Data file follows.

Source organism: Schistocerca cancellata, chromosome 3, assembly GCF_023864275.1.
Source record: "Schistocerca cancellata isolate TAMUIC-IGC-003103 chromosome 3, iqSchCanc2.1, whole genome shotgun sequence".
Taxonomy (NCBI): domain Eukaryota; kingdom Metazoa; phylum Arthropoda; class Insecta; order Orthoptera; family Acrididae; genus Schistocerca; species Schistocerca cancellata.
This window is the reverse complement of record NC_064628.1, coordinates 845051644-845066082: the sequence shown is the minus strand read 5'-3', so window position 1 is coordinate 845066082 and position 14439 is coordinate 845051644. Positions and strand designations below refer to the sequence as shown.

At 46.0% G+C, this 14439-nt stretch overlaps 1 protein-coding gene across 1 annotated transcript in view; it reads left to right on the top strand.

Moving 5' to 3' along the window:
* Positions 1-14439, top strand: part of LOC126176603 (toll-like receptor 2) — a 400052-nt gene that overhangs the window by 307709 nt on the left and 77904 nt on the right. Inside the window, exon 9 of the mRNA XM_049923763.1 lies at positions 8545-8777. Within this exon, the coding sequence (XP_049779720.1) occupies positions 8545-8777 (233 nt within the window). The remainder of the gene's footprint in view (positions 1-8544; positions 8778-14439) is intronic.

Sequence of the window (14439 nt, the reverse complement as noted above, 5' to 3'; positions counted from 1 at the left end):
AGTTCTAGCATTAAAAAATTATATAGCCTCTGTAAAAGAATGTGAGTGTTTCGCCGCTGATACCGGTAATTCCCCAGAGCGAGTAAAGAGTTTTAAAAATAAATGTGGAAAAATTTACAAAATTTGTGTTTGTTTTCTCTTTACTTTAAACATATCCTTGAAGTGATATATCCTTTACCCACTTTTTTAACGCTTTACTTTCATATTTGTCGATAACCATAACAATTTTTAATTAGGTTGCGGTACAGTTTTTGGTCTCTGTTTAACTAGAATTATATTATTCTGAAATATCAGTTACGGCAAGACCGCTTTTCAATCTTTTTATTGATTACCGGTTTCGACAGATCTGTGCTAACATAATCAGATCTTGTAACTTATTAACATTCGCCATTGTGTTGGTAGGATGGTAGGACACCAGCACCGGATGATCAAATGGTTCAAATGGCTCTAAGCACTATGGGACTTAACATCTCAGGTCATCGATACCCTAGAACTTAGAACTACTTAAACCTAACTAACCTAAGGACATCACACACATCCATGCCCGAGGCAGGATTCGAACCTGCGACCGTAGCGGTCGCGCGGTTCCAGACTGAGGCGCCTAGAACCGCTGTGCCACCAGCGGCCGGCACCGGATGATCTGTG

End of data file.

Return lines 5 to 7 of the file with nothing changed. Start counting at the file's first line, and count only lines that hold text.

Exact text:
At 46.0% G+C, this 14439-nt stretch overlaps 1 protein-coding gene across 1 annotated transcript in view; it reads left to right on the top strand.

Moving 5' to 3' along the window:
* Positions 1-14439, top strand: part of LOC126176603 (toll-like receptor 2) — a 400052-nt gene that overhangs the window by 307709 nt on the left and 77904 nt on the right. Inside the window, exon 9 of the mRNA XM_049923763.1 lies at positions 8545-8777. Within this exon, the coding sequence (XP_049779720.1) occupies positions 8545-8777 (233 nt within the window). The remainder of the gene's footprint in view (positions 1-8544; positions 8778-14439) is intronic.